Electronic Theatre Preview: The Raven – Legacy of a Master Thief Chapter 1: The Eye Of The Sphinx

Despite still mostly bubbling under the surface, the point-n’-click genre has regained significant momentum in recent times. Most recently the success of Telltale Games’ The Walking Dead has managed to prove that the genre is anything but stagnant, but even prior to this leagues of […]
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Electronic Theatre ImageDespite still mostly bubbling under the surface, the point-n’-click genre has regained significant momentum in recent times. Most recently the success of Telltale Games’ The Walking Dead has managed to prove that the genre is anything but stagnant, but even prior to this leagues of indie developers were having great success with the launch of titles which may not have been groundbreaking, but were clearly made with a whole lot of love.

KING Art perhaps epitomises this approach. Having cut their international teeth on The Critter Chronicles, it was only a matter of time until the developer wanted to try something a bit more progressive. A global launch of an episodic series on Electronic Theatre ImagePC and also in development for console formats is exactly that, and in the forthcoming The Raven – Legacy of a Master Thief, this is exactly what we’ve got.

A three part series set to begin next week, The Raven – Legacy of a Master Thief is a traditional point-n’-click experience that differentiates itself from the pack by way of it’s demeanour. The Raven – Legacy of a Master Thief is a piece of family entertainment, delivered with a sense of humour and just enough reality to keep momentum to the story. This is Night at the Museum gaming: a design that allows for plot development but never takes itself too seriously.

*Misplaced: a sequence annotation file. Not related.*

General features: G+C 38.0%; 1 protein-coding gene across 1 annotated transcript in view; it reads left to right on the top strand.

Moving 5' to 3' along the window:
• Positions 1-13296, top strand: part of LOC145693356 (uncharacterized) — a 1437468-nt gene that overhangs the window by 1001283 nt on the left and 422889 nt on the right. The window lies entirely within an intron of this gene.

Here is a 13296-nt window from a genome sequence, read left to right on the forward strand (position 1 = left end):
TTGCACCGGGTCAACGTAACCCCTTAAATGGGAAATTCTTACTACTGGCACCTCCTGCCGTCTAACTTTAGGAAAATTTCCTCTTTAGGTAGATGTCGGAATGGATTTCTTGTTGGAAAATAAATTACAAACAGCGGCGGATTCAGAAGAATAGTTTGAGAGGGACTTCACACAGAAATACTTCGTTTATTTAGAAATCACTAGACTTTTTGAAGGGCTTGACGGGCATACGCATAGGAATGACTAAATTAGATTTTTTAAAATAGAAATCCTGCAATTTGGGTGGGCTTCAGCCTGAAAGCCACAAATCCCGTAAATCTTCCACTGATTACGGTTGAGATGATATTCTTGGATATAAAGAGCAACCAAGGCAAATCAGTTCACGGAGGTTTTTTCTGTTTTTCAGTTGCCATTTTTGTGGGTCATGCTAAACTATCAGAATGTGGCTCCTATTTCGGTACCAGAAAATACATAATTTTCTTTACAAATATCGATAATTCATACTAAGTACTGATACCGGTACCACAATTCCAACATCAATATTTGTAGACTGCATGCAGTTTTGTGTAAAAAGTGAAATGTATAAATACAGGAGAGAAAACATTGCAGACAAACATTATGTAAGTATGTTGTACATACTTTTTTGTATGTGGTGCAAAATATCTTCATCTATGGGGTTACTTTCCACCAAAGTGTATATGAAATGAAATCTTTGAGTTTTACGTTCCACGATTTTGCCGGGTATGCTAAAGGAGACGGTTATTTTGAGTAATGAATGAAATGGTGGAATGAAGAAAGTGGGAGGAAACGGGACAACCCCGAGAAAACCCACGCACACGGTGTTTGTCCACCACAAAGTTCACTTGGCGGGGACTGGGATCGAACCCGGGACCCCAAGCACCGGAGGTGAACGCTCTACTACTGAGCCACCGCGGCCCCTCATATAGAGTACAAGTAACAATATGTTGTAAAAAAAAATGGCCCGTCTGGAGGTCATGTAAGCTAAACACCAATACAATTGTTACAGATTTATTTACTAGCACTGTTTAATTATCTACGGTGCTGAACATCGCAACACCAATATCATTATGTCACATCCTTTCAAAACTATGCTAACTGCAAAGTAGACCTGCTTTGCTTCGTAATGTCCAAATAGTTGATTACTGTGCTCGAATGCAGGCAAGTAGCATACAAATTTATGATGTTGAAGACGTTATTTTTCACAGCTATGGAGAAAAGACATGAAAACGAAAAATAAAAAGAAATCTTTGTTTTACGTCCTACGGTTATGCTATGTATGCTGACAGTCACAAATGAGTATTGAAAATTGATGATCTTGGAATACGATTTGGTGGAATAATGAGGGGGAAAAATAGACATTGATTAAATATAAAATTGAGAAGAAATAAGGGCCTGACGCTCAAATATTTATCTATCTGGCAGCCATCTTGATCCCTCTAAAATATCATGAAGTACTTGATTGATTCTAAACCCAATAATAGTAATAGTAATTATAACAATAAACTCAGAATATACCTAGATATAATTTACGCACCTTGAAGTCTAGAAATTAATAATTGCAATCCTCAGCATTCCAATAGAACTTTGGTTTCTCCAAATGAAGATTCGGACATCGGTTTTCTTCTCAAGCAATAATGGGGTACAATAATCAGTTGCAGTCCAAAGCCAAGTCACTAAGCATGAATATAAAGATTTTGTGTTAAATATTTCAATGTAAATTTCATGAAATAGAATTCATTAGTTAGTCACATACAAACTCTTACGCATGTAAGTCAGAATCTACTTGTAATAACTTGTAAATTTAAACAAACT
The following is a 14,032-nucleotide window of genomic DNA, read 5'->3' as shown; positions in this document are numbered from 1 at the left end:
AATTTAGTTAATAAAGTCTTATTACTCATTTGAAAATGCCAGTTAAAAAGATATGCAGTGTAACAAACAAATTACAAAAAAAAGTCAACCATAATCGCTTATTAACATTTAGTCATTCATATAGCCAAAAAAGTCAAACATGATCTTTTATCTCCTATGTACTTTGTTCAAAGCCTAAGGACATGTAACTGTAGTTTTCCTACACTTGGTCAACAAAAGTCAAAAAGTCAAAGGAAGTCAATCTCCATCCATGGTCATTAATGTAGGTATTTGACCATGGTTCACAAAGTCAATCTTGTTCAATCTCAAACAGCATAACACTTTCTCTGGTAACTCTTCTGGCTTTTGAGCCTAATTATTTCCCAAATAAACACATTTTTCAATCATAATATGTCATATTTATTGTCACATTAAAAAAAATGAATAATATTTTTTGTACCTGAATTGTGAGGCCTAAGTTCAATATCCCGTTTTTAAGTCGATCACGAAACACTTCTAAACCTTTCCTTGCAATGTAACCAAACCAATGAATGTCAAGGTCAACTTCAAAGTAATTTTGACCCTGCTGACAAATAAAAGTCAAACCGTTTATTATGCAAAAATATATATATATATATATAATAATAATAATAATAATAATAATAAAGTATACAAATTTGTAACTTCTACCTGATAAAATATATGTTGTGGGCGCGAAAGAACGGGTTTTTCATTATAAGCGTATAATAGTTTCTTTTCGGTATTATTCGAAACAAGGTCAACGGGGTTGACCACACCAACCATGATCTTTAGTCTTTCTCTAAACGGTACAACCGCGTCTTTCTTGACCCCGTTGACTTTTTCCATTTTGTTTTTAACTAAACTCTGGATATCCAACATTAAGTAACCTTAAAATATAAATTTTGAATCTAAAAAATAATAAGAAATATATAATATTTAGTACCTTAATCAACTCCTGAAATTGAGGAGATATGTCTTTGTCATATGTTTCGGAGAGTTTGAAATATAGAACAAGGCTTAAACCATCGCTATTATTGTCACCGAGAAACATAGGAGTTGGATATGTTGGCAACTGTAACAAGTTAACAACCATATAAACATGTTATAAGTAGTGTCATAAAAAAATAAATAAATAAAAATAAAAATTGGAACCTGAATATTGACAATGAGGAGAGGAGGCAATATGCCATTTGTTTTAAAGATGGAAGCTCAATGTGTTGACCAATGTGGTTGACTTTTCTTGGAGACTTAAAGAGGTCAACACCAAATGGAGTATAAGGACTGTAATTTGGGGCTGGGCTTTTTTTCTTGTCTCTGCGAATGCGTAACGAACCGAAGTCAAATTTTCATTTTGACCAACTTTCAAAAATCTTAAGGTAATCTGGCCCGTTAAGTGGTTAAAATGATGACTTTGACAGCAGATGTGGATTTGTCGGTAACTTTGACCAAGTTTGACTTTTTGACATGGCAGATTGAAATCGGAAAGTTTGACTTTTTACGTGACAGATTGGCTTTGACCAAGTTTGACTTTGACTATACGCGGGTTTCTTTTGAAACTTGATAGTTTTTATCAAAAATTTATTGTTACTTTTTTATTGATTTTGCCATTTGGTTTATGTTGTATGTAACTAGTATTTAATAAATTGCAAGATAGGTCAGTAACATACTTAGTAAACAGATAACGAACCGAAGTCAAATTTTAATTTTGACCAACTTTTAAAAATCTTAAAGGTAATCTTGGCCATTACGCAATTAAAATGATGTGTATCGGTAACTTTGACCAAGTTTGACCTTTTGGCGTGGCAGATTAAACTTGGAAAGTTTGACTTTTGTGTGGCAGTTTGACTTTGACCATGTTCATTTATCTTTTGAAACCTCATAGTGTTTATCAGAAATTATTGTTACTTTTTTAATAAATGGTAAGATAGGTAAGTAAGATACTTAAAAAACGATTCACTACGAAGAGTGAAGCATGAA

The very start of the first part of the series, Chapter 1: The Eye Of The Sphinx, sets the scene for the kind of light-hearted mystery that Hollywood spins out to families every summer. The opening scene reveals all you need to know about the antagonist in an elegantly subtle cutscene, and once the player’s character is revealed it’s a simple matter of learning the ropes. Electronic Theatre ImageThe atmosphere turns from intrigue to calm and collected very quickly, and if this opening sequence is evident of the pacing throughout The Raven – Legacy of a Master Thief we are surely in for a treat.

The gameplay itself is more generic, with the tutorial being one that merely shows the player how to interact with items, merge those in your inventory and use them with objects in the scenery. There’s nothing more complicated to The Raven – Legacy of a Master Thief than this. You can talk with other characters and will often be met with dialogue wheels, but The Raven – Legacy of a Master Thief is a videogame without the possibility of failure. The challenge is not to overcome some powerful enemy with a repeated button sequence or deliver a required input under an arbitrary time limit, but rather to simply find the clues and solve each little riddle on your way to cracking the big case. Classic point-n’-click stuff then, and hopes remain high that KING Art have done enough to ensure that The Raven – Legacy of a Master Thief remains entertaining throughout its duration.

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